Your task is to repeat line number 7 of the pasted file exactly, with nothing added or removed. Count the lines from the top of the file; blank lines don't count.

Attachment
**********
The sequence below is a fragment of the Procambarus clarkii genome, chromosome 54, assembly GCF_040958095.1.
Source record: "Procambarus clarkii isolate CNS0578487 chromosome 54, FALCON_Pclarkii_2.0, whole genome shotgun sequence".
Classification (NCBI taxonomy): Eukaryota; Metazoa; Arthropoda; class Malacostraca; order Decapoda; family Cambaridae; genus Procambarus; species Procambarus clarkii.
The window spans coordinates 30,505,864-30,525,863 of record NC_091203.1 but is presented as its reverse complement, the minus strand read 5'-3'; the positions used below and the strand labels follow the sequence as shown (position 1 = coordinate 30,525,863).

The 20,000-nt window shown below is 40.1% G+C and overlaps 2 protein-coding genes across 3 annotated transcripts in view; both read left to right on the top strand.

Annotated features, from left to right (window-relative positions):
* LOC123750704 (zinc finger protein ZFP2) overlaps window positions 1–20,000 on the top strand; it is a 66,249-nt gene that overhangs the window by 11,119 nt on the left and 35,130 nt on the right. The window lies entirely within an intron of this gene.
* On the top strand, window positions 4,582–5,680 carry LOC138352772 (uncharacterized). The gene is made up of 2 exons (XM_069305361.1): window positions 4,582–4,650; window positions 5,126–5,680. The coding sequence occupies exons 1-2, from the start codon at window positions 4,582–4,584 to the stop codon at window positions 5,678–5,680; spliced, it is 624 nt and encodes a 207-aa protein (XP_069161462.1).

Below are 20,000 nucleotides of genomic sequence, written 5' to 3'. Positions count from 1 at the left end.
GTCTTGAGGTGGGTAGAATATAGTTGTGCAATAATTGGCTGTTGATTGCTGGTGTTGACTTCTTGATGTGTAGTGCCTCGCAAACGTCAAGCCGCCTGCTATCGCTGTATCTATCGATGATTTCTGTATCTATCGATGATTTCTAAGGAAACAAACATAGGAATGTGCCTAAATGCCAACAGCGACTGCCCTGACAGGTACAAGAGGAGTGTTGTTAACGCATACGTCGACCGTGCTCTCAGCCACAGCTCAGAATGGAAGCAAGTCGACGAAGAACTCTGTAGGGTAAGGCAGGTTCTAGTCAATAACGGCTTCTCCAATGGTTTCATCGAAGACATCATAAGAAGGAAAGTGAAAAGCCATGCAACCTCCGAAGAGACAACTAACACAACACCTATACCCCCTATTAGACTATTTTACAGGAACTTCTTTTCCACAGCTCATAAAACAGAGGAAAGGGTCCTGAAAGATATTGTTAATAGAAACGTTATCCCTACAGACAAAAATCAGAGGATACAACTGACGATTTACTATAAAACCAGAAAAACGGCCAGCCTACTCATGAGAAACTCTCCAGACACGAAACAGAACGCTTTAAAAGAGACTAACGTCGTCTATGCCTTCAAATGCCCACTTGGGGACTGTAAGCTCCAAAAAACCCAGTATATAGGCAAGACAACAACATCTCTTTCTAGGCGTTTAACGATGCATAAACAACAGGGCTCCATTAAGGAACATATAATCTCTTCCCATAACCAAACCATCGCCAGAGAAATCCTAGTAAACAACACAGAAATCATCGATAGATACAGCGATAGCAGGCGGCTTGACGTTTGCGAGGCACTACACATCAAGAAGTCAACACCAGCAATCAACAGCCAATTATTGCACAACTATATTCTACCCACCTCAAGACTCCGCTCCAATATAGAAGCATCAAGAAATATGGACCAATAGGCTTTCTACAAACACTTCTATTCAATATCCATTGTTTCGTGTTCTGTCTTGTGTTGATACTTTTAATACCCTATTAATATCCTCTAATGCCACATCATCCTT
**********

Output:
* LOC123750704 (zinc finger protein ZFP2) overlaps window positions 1–20,000 on the top strand; it is a 66,249-nt gene that overhangs the window by 11,119 nt on the left and 35,130 nt on the right. The window lies entirely within an intron of this gene.